Centre for Research in Engineering and Materials Education

Research Themes

Academic inclusion

The traditional view to inclusive education is to focus on dismantling barriers for diverse groups of learners. However, some barriers for learning are not exclusively defined by learner diversity. They are more intrinsically related to the subject itself, through complexity of concepts, or practices that are not immediately apparent to non-experts. In summary, expertise itself can be a source of exclusion for non-experts and learners. Evidence shows that subject-specific barriers and ways of thinking in a subject discipline disproportionally affect learners from minoritised groups. Fortunately, evidence also shows that actions focusing on decoding aspects of the subject to learners, also disproportionally benefit students from minoritised groups.

"Academic inclusion", as coined by Cotter, De Wilde, Kocnevaite and Cavalli, is a way of thinking about inclusive education whereby the focus expands from learner diversity to include subject-specific pedagogies that dismantle barriers to learner success. A range of approaches are possible in academic inclusion. These include unpacking/decoding:

  • subject language (e.g. “STEM-glish”)

  • subject thinking and ways of practicing in the subject (e.g. “scientific thinking” and “engineering judgement”)

  • subject-specific and professional skills

  • subject-specific staff development for effective inclusive education and pedagogical research

Professional skills for engineers

Engineers need a range of professional skills to work successfully in the current industrial context and in the future. Communication and teamwork skills are the basics of any engineer, but practical skills, creativity, complex problem solving and critical thinking skills also need developing. Not only these, but also professional behaviours such as ethics, environmental awareness and sustainability are critical for employers. Employers also face a struggle with up-skilling or re-skilling workers due to increasing digitalisation, so a passion for lifelong learning is essential. It is therefore the role of a university to provide student engineers with the opportunities to develop these skills within their courses and graduate university with work-ready skills. Our current research focusses on developing professional engineering skills as part of the engineering degree.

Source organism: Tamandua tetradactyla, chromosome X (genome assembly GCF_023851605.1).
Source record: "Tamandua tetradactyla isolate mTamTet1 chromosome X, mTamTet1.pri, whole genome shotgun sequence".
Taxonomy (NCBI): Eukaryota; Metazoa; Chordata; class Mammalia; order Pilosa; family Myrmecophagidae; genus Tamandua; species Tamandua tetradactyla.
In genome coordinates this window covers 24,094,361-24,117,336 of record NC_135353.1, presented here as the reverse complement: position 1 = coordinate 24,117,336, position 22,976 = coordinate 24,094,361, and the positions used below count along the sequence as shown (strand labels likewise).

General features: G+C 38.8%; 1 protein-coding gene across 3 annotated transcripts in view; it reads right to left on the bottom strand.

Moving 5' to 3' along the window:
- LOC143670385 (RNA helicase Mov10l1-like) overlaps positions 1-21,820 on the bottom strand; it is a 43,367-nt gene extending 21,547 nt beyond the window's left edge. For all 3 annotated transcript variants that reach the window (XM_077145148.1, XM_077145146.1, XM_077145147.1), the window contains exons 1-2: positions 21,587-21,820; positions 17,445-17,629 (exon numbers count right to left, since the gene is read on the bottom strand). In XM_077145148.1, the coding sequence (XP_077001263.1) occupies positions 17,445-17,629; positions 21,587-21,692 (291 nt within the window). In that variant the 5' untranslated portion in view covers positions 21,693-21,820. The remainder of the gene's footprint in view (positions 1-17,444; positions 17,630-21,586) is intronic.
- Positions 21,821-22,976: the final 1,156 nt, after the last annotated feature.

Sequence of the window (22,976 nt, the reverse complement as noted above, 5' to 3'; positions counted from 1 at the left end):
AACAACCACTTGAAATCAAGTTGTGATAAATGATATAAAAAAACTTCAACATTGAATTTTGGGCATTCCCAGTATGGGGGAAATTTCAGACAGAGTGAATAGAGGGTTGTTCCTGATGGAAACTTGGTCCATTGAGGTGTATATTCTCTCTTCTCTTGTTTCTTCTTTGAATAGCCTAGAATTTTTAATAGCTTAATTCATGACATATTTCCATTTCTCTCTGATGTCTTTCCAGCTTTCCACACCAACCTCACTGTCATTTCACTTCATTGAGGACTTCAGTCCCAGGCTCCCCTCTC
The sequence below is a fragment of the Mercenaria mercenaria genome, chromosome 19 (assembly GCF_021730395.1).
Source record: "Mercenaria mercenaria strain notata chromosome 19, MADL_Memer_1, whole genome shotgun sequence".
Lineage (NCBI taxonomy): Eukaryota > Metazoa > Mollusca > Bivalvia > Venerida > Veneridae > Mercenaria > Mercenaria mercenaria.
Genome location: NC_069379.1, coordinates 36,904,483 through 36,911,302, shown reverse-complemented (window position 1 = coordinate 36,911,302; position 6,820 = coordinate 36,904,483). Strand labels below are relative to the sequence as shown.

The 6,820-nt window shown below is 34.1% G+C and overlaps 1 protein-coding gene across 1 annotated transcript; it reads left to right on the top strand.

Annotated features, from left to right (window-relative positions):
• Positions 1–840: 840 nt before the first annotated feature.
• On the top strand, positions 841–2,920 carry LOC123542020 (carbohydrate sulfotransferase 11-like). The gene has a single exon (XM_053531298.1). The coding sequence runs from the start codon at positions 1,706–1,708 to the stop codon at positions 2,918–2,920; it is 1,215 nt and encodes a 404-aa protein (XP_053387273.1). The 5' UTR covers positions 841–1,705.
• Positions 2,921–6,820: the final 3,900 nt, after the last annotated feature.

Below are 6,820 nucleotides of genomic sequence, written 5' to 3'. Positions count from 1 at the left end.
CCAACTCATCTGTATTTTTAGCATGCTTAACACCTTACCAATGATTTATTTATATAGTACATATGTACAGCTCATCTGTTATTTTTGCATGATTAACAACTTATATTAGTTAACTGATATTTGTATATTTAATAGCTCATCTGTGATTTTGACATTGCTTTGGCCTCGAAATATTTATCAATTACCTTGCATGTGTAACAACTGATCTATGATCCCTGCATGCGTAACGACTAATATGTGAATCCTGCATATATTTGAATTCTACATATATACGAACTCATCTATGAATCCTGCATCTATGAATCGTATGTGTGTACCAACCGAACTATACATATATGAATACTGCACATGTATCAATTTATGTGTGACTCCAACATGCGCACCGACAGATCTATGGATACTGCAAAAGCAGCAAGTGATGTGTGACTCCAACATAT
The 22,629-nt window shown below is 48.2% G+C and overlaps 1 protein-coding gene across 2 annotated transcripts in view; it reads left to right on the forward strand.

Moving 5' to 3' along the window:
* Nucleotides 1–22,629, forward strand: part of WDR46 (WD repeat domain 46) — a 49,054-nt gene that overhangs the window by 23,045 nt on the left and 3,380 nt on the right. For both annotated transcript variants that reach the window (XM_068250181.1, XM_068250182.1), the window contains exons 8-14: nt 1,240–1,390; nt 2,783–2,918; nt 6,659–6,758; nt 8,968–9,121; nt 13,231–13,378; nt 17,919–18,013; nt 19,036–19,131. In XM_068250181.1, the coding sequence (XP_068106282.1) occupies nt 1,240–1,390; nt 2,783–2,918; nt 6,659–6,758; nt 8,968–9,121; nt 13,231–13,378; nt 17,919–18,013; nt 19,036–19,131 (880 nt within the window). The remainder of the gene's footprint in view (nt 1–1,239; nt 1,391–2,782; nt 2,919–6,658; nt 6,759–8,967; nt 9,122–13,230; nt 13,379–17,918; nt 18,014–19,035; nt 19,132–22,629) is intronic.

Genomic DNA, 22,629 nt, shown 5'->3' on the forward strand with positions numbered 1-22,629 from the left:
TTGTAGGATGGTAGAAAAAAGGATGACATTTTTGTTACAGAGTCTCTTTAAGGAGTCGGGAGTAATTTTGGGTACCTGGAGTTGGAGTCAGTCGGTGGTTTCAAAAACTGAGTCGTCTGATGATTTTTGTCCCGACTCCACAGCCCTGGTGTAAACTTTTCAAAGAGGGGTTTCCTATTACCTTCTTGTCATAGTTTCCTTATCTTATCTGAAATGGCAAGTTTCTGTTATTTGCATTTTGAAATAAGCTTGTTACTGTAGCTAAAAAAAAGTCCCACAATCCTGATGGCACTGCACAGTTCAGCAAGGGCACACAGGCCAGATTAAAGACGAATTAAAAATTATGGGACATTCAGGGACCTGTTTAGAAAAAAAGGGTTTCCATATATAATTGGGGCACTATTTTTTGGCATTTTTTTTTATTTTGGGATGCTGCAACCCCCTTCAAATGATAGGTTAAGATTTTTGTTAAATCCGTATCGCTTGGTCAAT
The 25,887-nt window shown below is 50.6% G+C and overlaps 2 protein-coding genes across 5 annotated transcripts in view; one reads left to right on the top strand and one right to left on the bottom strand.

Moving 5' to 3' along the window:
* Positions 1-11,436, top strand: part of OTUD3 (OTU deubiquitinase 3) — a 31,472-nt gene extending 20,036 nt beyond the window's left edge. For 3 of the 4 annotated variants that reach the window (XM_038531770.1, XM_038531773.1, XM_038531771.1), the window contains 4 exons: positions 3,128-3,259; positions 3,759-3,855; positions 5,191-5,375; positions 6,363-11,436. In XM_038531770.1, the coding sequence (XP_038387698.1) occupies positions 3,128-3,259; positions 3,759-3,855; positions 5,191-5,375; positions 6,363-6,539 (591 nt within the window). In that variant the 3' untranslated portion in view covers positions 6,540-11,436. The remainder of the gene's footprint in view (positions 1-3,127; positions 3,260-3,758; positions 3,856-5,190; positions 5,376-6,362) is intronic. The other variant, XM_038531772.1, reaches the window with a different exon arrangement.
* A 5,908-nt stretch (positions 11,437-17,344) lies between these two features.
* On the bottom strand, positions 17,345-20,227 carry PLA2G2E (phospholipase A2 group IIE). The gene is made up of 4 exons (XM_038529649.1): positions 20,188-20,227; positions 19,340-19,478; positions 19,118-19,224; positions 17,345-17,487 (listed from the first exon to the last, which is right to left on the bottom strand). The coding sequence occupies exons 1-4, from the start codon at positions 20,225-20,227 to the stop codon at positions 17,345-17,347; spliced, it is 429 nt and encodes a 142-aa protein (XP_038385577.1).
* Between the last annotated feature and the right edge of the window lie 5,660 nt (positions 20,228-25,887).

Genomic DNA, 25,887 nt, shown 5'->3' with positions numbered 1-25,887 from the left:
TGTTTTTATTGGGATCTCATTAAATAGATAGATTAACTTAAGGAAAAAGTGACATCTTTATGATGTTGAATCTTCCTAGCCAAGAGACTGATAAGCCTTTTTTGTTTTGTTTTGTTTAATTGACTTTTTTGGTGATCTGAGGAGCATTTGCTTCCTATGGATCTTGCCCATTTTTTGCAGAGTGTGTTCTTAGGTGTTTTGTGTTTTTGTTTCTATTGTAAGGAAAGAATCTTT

Experiential learning 

Experiential Learning is a process that involves “learning by doing” and having students reflect on the work. Fundamentally, the principle is based on the observation that students learn best from their own experiences. Our current research in this area focuses on group work, where peer assessment and self-reflection are used in combination for evaluation. Peer feedback can be identified as an essential component of experiential learning that is directly linked with classroom-, team- and problem- based organization instructional methods.

Team based dynamics

Within teamwork, there are a variety of elements that are challenging for students, such as, managing expectations and group dynamics, and these can lead to a breakdown in communication. Teamwork approaches that consider diversity and promote equitable participation by all students, enhance the culture of the learning environment and are more likely to lead to productive group interactions. Our current research in this area focuses on the implicit and explicit support student receive to contribute to an effective team dynamic.

Assessment and feedback in STEM subjects

Assessment and feedback are central to the development of students in STEM areas, and it is used to understand how students learn and progress through the acquisition of knowledge and skills as well as supporting students to improve through feedback. In STEM, the more effective approaches are assessment strategies that promote learning by doing and require students to use competences, knowledge and skills required in professional life. This is also known as authentic assessment, and it is the focus of our research in this area. By identifying assessment design criteria that can provide authentic experiences to students, we aim to effectively develop frameworks for the use of these strategies in STEM classrooms. In the area of feedback, our research focus is on identifying effective approaches for flipping the feedback process from the past to the future aiming to maximise opportunities for personal growth, development and application of new knowledge and skills.